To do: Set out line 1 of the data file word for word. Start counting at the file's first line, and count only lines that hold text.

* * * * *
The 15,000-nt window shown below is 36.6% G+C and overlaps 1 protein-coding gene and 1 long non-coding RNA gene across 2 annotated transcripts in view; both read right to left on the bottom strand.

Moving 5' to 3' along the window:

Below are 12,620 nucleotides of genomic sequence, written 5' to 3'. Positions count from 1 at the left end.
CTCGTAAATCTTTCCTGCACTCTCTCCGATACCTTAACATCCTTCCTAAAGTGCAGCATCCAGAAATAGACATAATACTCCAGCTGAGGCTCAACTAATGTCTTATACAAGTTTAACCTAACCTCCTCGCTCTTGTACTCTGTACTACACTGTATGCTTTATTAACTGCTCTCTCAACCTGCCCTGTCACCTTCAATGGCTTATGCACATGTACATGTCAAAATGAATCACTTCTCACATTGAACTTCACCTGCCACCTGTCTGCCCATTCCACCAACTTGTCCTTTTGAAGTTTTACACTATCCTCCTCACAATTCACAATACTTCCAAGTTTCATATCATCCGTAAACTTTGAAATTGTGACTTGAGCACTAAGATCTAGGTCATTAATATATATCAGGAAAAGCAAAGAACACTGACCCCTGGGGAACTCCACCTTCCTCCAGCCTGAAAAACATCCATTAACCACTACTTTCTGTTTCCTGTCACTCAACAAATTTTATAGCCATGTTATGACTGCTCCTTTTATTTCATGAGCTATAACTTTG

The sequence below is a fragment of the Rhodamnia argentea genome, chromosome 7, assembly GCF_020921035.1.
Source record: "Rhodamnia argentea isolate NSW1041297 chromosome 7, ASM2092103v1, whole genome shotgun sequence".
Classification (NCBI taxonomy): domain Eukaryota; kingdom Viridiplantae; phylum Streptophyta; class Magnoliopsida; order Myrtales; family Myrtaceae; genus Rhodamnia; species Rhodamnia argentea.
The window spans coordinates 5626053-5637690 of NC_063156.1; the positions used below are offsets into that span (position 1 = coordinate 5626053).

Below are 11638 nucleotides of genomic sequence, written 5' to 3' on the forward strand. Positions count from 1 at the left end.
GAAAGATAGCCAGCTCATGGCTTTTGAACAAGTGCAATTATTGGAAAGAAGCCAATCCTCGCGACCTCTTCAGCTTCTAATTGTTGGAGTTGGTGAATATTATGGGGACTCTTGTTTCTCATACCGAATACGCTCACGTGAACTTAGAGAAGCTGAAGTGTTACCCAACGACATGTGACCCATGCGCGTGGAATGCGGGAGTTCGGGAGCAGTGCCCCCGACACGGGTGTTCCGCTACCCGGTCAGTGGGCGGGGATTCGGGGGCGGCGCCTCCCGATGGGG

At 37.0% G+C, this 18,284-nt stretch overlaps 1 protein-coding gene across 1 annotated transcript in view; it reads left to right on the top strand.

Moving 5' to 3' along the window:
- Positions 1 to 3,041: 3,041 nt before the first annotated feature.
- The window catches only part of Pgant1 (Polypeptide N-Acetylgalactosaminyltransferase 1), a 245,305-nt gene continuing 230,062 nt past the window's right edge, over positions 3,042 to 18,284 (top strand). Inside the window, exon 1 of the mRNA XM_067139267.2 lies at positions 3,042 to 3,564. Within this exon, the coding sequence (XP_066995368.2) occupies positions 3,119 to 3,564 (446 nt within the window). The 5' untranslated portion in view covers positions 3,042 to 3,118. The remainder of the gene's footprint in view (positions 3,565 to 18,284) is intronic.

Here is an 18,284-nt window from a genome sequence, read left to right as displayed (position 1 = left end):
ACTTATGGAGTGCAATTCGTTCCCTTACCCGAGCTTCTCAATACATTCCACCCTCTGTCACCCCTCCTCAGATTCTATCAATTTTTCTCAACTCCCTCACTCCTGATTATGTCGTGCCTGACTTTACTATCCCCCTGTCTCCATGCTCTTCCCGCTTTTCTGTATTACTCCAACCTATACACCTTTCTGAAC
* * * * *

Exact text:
The 15,000-nt window shown below is 36.6% G+C and overlaps 1 protein-coding gene and 1 long non-coding RNA gene across 2 annotated transcripts in view; both read right to left on the bottom strand.